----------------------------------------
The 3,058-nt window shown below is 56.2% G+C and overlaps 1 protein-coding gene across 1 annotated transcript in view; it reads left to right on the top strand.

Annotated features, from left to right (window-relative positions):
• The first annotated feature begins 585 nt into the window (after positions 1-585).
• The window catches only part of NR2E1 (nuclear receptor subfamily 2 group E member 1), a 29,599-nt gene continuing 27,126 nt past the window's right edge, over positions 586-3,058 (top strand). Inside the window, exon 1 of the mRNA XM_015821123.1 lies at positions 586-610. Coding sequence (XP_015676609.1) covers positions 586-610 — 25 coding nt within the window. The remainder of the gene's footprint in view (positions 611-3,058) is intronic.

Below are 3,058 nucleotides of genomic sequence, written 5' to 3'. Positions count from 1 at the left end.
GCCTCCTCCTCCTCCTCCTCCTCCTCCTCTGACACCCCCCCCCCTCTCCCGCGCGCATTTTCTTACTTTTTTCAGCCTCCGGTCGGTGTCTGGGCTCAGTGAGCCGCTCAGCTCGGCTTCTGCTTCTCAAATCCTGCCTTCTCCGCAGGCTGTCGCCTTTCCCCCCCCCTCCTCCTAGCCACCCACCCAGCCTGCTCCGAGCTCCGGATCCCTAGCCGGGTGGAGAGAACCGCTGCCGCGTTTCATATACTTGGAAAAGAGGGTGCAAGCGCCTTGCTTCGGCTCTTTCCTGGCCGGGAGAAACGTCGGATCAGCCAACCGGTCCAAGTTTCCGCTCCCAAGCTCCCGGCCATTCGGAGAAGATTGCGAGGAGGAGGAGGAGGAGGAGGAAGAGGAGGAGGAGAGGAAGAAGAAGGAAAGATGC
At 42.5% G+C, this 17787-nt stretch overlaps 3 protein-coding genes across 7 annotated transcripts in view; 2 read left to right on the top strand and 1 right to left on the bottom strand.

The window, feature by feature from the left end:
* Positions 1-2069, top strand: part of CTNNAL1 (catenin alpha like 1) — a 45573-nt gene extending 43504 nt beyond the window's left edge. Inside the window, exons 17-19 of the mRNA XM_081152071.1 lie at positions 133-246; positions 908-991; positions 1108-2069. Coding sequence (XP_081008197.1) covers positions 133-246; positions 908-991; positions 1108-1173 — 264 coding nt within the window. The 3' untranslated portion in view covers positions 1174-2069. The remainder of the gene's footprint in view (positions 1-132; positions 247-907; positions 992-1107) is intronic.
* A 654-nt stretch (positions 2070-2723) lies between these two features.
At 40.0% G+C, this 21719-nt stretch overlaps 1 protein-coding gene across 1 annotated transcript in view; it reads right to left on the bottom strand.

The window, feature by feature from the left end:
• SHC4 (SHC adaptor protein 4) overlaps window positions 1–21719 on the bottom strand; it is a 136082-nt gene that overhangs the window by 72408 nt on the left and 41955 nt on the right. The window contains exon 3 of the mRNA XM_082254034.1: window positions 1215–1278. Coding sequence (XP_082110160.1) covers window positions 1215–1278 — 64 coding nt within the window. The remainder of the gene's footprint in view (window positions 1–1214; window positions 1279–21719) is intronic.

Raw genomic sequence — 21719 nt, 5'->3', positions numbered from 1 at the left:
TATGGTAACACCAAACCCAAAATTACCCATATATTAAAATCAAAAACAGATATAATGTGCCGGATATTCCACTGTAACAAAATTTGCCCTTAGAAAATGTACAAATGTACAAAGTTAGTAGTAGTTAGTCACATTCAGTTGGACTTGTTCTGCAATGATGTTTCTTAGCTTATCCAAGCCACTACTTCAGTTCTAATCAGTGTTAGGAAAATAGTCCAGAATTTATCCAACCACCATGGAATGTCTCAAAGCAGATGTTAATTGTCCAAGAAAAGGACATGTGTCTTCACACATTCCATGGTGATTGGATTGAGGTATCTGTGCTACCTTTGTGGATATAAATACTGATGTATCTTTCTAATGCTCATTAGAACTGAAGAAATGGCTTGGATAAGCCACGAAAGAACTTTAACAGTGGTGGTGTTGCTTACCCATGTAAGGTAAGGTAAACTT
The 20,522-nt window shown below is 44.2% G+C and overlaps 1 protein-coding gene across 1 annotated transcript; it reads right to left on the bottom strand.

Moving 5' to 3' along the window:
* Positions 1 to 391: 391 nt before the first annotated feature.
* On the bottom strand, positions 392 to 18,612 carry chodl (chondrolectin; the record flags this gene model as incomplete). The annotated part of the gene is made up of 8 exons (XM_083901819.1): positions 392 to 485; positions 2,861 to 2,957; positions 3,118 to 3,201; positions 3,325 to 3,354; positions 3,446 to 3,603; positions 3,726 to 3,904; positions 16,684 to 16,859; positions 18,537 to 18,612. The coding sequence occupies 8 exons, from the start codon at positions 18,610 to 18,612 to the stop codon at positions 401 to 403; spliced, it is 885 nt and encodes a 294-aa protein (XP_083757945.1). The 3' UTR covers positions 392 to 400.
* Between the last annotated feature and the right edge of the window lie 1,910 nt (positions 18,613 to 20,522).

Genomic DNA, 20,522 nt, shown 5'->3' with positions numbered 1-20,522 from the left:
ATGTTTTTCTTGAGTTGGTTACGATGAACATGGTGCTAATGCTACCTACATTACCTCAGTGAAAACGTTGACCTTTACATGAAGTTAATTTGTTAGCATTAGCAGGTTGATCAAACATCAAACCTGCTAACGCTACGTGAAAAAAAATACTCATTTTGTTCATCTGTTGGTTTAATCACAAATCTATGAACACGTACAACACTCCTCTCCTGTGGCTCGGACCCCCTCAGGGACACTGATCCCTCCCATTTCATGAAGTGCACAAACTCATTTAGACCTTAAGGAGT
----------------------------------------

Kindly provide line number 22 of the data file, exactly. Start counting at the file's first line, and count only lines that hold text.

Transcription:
ATGTTTTTCTTGAGTTGGTTACGATGAACATGGTGCTAATGCTACCTACATTACCTCAGTGAAAACGTTGACCTTTACATGAAGTTAATTTGTTAGCATTAGCAGGTTGATCAAACATCAAACCTGCTAACGCTACGTGAAAAAAAATACTCATTTTGTTCATCTGTTGGTTTAATCACAAATCTATGAACACGTACAACACTCCTCTCCTGTGGCTCGGACCCCCTCAGGGACACTGATCCCTCCCATTTCATGAAGTGCACAAACTCATTTAGACCTTAAGGAGT